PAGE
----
Houston, Texas – Though Leadership
In some ways, I feel like my whole life has prepared me for this opportunity.
Brooke Ferrel of Recycle Match is considered a leader in zero waste management with a software company that enables other companies to source and sell waste materials. This saves companies big bucks and our landfills have a lot more space. Learn more about Recycle Match’s successes through their informative case studies and the interview with Brooke below.
What is RecycleMatch?
RecycleMatch is the first enterprise software platform that helps companies and large organizations make more money for their byproducts, accelerate their zero waste efforts, and automate their sustainability reporting as it relates to waste.
How could RecycleMatch be considered Noble Profit?
Whether you are focused on climate change, or the strains of business on natural resources like water, land and energy, waste plays a significant and often overlooked role. The IPCC puts carbon emissions from waste at 3-5% of total emissions. However, by taking a life-cycle approach, the multiplier effect grows dramatically when take into account the reduced use of new natural resources by reusing, repurposing, recycling the ones we already have in our business ecosystem. Helping companies recognize and capture the highest economic and environmental value of the existing resources in their dumpsters means that fewer resources are wasted. Using our resources more effectively has a massive ripple effect – with positive economic and environmental impacts on business, communities and ecosystems.
What is the impact of your work?
Our ultimate goal is to make landfills obsolete by helping companies and enterprise organizations find the highest and best use for all of their ‘waste’ or byproduct materials. RecycleMatch has already diverted millions of pounds of waste from landfills, helped companies save hundreds of thousands of dollars, and helped them get 10-20% more for their recyclables. Now, we have launched the enterprise platform as a way to scale our business and make a larger impact faster.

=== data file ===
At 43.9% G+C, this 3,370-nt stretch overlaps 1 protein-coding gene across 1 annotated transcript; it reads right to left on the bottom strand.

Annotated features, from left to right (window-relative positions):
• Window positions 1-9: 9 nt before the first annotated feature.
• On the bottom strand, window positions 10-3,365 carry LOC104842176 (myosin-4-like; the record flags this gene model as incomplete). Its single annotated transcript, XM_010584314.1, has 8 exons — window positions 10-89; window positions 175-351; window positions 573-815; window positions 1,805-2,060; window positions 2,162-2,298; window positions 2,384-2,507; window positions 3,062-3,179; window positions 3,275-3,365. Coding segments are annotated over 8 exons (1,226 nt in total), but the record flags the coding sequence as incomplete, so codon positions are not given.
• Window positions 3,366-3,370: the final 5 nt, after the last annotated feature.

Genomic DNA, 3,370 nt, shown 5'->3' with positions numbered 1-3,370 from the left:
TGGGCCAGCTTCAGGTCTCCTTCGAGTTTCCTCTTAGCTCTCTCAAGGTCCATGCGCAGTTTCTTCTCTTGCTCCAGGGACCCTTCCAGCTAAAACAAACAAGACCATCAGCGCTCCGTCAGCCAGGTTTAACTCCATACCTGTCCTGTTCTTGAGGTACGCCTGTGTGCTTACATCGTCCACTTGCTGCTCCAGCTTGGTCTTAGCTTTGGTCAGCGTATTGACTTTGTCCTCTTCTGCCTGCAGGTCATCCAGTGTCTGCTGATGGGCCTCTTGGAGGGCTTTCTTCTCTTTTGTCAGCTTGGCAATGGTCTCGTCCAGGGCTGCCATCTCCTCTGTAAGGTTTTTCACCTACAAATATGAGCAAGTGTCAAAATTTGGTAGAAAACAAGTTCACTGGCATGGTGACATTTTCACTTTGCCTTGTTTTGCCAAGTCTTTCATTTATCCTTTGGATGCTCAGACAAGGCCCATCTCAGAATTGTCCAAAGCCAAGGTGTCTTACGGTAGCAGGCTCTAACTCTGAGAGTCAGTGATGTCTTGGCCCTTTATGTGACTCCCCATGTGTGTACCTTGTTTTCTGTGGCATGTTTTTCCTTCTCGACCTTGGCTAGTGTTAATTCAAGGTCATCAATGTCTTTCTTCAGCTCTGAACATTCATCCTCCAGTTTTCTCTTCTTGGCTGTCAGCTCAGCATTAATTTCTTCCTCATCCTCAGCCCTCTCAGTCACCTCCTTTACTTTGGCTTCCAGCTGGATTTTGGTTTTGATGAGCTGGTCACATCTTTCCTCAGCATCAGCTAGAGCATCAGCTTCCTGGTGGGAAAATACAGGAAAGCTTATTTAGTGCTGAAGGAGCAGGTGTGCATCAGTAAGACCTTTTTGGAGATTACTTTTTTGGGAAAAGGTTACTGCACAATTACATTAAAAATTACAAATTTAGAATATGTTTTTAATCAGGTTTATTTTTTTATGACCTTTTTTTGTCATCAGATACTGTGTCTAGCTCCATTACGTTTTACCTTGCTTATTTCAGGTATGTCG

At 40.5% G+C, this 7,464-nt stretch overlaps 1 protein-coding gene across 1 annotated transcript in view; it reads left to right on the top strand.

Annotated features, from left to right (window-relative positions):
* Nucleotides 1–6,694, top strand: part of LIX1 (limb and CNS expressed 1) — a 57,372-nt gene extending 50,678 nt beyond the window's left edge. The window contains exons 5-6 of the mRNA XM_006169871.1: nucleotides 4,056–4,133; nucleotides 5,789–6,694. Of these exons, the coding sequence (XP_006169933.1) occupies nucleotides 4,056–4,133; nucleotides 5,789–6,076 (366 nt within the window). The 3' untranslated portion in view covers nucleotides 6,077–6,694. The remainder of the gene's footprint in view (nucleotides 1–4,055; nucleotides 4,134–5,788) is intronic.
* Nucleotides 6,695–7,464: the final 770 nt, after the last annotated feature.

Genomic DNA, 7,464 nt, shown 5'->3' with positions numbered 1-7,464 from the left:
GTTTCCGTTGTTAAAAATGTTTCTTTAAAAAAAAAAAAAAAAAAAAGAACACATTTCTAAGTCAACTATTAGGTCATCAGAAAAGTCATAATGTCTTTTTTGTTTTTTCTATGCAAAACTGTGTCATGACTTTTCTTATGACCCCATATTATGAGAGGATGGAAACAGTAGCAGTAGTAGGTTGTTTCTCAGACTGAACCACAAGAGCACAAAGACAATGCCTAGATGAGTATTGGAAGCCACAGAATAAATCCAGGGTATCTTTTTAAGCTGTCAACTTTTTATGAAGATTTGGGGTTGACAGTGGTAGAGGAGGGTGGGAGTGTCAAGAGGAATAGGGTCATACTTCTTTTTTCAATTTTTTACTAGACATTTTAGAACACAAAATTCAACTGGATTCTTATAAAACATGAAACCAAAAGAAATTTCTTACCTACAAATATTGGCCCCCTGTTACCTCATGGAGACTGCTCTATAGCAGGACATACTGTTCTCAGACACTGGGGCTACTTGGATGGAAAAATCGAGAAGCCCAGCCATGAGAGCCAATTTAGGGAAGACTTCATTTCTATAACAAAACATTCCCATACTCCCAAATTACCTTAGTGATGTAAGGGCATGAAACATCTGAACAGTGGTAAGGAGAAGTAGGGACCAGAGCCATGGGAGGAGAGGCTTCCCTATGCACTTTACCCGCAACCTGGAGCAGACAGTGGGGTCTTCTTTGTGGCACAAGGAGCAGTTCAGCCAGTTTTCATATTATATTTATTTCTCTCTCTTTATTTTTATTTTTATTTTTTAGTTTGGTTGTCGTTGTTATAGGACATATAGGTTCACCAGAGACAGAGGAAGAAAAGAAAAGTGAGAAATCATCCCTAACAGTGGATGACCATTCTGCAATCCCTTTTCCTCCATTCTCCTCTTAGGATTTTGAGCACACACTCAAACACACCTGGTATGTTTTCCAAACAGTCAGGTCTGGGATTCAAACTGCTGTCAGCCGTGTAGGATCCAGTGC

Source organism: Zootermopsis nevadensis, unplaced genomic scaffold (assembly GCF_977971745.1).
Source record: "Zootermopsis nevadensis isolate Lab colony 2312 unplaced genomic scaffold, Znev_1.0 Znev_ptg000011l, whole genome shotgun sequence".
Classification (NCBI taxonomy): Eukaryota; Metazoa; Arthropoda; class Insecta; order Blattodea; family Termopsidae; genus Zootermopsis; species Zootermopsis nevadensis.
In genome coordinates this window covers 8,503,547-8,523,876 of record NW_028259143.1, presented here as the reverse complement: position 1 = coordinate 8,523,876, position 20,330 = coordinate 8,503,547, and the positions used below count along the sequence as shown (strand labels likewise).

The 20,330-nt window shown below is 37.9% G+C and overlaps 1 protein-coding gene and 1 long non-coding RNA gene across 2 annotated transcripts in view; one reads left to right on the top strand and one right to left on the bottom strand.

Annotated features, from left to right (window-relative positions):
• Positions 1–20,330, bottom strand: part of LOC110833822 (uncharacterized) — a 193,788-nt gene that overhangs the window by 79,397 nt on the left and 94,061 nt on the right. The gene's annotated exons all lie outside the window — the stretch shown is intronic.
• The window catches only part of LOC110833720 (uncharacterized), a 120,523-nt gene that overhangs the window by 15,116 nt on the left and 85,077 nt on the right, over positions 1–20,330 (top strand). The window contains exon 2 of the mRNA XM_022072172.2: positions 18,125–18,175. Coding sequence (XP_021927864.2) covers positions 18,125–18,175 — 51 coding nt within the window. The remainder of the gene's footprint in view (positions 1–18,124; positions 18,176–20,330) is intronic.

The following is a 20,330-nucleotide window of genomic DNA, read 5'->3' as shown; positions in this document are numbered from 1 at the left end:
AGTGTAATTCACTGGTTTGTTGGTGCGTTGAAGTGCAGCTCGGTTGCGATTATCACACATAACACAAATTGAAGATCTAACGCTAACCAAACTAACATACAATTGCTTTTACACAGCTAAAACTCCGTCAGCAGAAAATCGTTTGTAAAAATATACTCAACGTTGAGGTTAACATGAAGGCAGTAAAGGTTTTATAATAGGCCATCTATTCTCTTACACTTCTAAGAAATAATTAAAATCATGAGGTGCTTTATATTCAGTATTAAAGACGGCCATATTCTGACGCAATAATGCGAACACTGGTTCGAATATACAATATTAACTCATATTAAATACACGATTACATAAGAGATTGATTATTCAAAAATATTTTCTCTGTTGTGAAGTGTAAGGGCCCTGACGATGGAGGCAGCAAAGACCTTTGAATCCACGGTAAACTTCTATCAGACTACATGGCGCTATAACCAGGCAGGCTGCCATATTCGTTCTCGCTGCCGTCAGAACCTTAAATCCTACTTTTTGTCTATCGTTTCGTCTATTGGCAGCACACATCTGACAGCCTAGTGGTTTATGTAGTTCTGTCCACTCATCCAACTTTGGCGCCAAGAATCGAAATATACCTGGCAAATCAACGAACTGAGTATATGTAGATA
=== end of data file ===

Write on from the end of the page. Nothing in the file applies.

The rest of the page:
What is your path to get where you are?
In February 2011, we launched our public online marketplace because our hypothesis was that a transparent marketplace was a key element to accelerating zero waste and maximizing the value of materials. We learned that the competition from an online auction or sealed bid sale could increase the value of materials by 10-20%. We learned that the increased visibility from online listings did in fact accelerate discovery of new solutions for landfill diversion.
But, we also learned that large organizations (the ones with the most waste and the most valuable byproducts) weren’t likely to use this public marketplace. They wanted more control, and more privacy. But they also needed more visibility within their own organizations, and automated reporting features. We took all of this learning, and launched the first enterprise software platform focused on helping companies maximize the economic value of their byproducts and accelerate zero waste efforts. We are in pilot now with two great companies, and talking to many more about coming on board. Now it’s easier for us to see the future state where these companies can all benefit from data transparency without giving up their privacy. They can compete, and they can collaborate all in one place.
What professionally compels you to do this?
Basically, when I see a problem, and I know I can do something to fix it, it’s hard for me to keep walking. I never want to regret not trying something, especially something that would have added value to the world.